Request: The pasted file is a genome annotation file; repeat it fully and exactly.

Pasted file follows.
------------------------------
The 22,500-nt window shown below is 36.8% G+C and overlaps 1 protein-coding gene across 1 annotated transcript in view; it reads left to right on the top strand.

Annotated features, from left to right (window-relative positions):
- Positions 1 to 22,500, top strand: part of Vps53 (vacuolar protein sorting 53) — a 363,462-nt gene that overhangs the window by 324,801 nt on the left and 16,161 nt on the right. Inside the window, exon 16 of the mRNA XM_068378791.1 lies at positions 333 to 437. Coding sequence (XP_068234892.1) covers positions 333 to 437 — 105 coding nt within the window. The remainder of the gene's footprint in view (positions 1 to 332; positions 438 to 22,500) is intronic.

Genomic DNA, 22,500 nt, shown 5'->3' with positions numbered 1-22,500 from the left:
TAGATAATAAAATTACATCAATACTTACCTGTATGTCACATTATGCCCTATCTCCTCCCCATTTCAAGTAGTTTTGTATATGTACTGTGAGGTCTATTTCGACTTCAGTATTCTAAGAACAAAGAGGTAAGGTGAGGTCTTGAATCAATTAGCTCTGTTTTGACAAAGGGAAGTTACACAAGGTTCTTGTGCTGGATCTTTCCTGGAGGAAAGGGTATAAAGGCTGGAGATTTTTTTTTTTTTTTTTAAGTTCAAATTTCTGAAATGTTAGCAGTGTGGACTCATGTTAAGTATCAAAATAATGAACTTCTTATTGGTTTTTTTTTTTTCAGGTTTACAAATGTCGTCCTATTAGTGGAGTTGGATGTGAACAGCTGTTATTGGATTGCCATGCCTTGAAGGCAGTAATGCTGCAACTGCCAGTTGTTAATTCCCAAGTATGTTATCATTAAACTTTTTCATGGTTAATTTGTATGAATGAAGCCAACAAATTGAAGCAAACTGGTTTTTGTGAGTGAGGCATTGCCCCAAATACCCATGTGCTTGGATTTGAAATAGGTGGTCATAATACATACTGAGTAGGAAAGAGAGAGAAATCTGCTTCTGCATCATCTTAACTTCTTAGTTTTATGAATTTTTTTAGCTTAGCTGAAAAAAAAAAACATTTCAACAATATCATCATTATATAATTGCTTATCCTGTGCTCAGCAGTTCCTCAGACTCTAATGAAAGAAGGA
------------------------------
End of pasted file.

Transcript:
The 22,500-nt window shown below is 36.8% G+C and overlaps 1 protein-coding gene across 1 annotated transcript in view; it reads left to right on the top strand.

Annotated features, from left to right (window-relative positions):
- Positions 1 to 22,500, top strand: part of Vps53 (vacuolar protein sorting 53) — a 363,462-nt gene that overhangs the window by 324,801 nt on the left and 16,161 nt on the right. Inside the window, exon 16 of the mRNA XM_068378791.1 lies at positions 333 to 437. Coding sequence (XP_068234892.1) covers positions 333 to 437 — 105 coding nt within the window. The remainder of the gene's footprint in view (positions 1 to 332; positions 438 to 22,500) is intronic.

Genomic DNA, 22,500 nt, shown 5'->3' with positions numbered 1-22,500 from the left:
TAGATAATAAAATTACATCAATACTTACCTGTATGTCACATTATGCCCTATCTCCTCCCCATTTCAAGTAGTTTTGTATATGTACTGTGAGGTCTATTTCGACTTCAGTATTCTAAGAACAAAGAGGTAAGGTGAGGTCTTGAATCAATTAGCTCTGTTTTGACAAAGGGAAGTTACACAAGGTTCTTGTGCTGGATCTTTCCTGGAGGAAAGGGTATAAAGGCTGGAGATTTTTTTTTTTTTTTTTAAGTTCAAATTTCTGAAATGTTAGCAGTGTGGACTCATGTTAAGTATCAAAATAATGAACTTCTTATTGGTTTTTTTTTTTTCAGGTTTACAAATGTCGTCCTATTAGTGGAGTTGGATGTGAACAGCTGTTATTGGATTGCCATGCCTTGAAGGCAGTAATGCTGCAACTGCCAGTTGTTAATTCCCAAGTATGTTATCATTAAACTTTTTCATGGTTAATTTGTATGAATGAAGCCAACAAATTGAAGCAAACTGGTTTTTGTGAGTGAGGCATTGCCCCAAATACCCATGTGCTTGGATTTGAAATAGGTGGTCATAATACATACTGAGTAGGAAAGAGAGAGAAATCTGCTTCTGCATCATCTTAACTTCTTAGTTTTATGAATTTTTTTAGCTTAGCTGAAAAAAAAAAACATTTCAACAATATCATCATTATATAATTGCTTATCCTGTGCTCAGCAGTTCCTCAGACTCTAATGAAAGAAGGA